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The Science Behind the Sales Funnel Get rid of empty leads by making your sales funnel consistent and efficient.

By Craig Simpson

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When customers buy your product or service, businesses have them entered into a "Sales Funnel" or "Customer Retention Path," where they receive regular mailings or e-mails promoting the backend products. I've studied sales funnels/customer retention paths for years, and there is a science to them. They all involve a lot of testing, and they take time to implement. But once they are fine-tuned, they create HUGE customer lifetime value.

That lifetime value often makes the time and effort it takes to set up a Customer Retention Path more than worth it.

I have a number of different clients who sell introductory courses that teach how to use a particular investment technique. The back-end usually consists of some kind of continued subscription to a website or newsletter that provides the information needed to implement the program. Then, there might be various video programs, advanced course modules, advisory services, coaching, or even live seminars that are available for purchase.

A Successful Customer Retention Path

In order to create a successful customer retention path, you need to know what products to offer, what order to offer them in, and what price points to use. It takes dedicated trial and error to get this knowledge, but a well-designed sales funnel can completely transform the nature of your business.

The best way I've found to put together a sales funnel is to start with your lead product. What is the first item that most people will buy from you?
Then, figure out what product or service you offer that will complement that product. Outline the next 3 or 4 or 5 products or services that are congruent with the initial product your customer buys from you. Next, try mailing (or emailing) a sales piece out for each product or service. You'll want to mail them a week to 10 days apart.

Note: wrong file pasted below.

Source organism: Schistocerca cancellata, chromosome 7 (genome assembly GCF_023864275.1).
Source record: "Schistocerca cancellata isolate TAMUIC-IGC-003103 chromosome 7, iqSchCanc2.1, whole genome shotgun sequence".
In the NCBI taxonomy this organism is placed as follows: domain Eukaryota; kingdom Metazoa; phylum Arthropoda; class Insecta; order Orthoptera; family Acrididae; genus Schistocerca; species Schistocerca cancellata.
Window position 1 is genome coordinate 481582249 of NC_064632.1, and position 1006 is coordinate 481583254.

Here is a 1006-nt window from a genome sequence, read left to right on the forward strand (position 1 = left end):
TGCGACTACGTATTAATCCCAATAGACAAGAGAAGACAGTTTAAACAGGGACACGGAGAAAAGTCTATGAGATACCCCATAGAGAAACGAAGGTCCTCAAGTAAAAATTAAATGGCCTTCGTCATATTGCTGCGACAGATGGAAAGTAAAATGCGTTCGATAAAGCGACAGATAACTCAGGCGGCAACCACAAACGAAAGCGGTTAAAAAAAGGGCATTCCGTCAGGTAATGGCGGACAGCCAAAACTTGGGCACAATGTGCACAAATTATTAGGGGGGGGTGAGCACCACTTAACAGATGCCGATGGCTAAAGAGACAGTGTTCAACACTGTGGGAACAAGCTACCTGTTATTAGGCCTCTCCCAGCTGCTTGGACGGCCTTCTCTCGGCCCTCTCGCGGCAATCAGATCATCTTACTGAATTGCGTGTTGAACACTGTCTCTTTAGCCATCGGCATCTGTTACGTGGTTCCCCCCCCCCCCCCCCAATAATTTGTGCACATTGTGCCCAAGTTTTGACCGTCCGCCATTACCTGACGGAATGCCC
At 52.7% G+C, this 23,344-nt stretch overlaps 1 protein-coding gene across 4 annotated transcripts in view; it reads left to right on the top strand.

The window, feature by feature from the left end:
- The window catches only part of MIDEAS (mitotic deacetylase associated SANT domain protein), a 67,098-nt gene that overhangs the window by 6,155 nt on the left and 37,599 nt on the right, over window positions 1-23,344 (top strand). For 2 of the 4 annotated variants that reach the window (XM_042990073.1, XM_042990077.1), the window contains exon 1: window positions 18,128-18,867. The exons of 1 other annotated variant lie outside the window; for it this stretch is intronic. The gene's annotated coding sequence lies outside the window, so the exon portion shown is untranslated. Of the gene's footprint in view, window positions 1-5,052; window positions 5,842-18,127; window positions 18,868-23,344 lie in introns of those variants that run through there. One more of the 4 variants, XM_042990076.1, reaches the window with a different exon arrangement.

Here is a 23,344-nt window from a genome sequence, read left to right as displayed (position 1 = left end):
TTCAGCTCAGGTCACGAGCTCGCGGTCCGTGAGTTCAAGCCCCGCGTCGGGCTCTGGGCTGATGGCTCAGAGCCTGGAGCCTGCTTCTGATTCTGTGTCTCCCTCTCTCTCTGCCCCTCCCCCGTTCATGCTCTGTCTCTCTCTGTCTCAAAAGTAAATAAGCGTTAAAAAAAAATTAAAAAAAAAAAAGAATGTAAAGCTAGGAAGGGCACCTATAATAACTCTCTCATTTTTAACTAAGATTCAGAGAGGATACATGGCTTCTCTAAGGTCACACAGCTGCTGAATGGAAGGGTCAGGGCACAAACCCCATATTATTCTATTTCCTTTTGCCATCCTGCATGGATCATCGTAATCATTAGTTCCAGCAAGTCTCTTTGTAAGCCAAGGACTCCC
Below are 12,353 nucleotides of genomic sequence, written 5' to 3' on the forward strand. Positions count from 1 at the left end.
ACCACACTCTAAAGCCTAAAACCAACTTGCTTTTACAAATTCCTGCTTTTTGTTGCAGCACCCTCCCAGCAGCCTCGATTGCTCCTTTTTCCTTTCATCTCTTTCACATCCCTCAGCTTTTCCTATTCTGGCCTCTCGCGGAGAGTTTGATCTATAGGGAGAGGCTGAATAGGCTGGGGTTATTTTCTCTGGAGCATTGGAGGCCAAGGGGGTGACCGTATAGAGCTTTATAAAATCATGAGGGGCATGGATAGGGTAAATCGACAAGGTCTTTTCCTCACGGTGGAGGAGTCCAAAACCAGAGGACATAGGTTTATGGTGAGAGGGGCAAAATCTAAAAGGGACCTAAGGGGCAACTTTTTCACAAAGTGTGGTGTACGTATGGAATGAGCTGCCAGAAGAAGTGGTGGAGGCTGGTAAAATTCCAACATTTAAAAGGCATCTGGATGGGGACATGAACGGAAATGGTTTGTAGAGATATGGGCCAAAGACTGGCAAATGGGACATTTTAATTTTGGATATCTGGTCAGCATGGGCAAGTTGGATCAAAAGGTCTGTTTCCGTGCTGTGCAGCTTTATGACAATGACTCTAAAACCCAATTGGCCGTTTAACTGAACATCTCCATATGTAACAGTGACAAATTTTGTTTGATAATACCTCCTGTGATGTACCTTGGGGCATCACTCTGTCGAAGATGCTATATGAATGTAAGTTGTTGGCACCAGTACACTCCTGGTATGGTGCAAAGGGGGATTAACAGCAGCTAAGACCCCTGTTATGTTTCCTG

This will give you your initial sales funnel. Once you implement it, it will take time to read the results and determine what areas of the sales funnel are working well and what areas are not. It could take up to six months to track this.

If you see that the first offer and fourth offer are working well, then keep mailing them. If you see that the second, third, and fifth offers are performing poorly, try replacing them with something else or try moving them to a different position in the sequence.

In addition to planning sequential mailings for your back-end sales funnel, you can also use the sequential mailing approach for a single product. For example, the clients I just mentioned often put on live seminars. These can be expensive and may involve making a trip to another city. This requires a little more selling to get buyers to respond.

So in advance of the event, they might send out an invitation with a long letter. Then 10 days later, they might send a postcard with a reminder that the seminar is filling up fast and if prospects don't want to miss out, they should call right away. Then another week or two later, they might send out a third "last chance" letter.

Sequential Mailings to "Cold Prospects"

You can send sequential mailings to "cold" lists too. These are rented or purchased names of people who don't know you, and perhaps have never even heard of you. In this case, you want to get a feel for the kind of response you get to your first mailing before sending out subsequent mailings. If you don't get ANY response on your first mailing, don't bother sending the rest of the sequence. You don't want to spend good money on bad names.

Your mailings will likely get more notice with sequential mailings that vary the headlines and the format so people don't think they've already seen the piece and know what's in it. Even just printing a "Last Chance" stamp above the headline will help get attention. You want to try to get the prospect's attention by using something different in each mailing. IF you just send the same old sales piece, then they are less likely to respond since they've already seen it before.

Never Let Up

You must keep reaching out to your customers and best prospects, reminding them that you exist and asking for their orders. This is one of the best ways to expand your business and customer base. Be prepared to keep dipping into the well, try out new offers and sales copy, and measure the response.

Your direct mail or email program is a living thing, and the success of your business depends on how well it does. Keep it healthy and growing, and you will enjoy a flood of orders for years to come.

Craig Simpson

Author and Owner of Simpson Direct, Inc.

Craig Simpson has managed thousands of direct mail campaigns and grossed hundreds of millions in revenue for his clients over the past 15 years. Simpson is the owner of Simpson Direct Inc., a Grants Pass, Oregon-based direct marketing firm, and a respected speaker/presenter on the topic of direct mail. He is the co-author with Dan S. Kennedy of The Direct Mail Solution. He blogs at http://www.simpson-direct.com/blog/.

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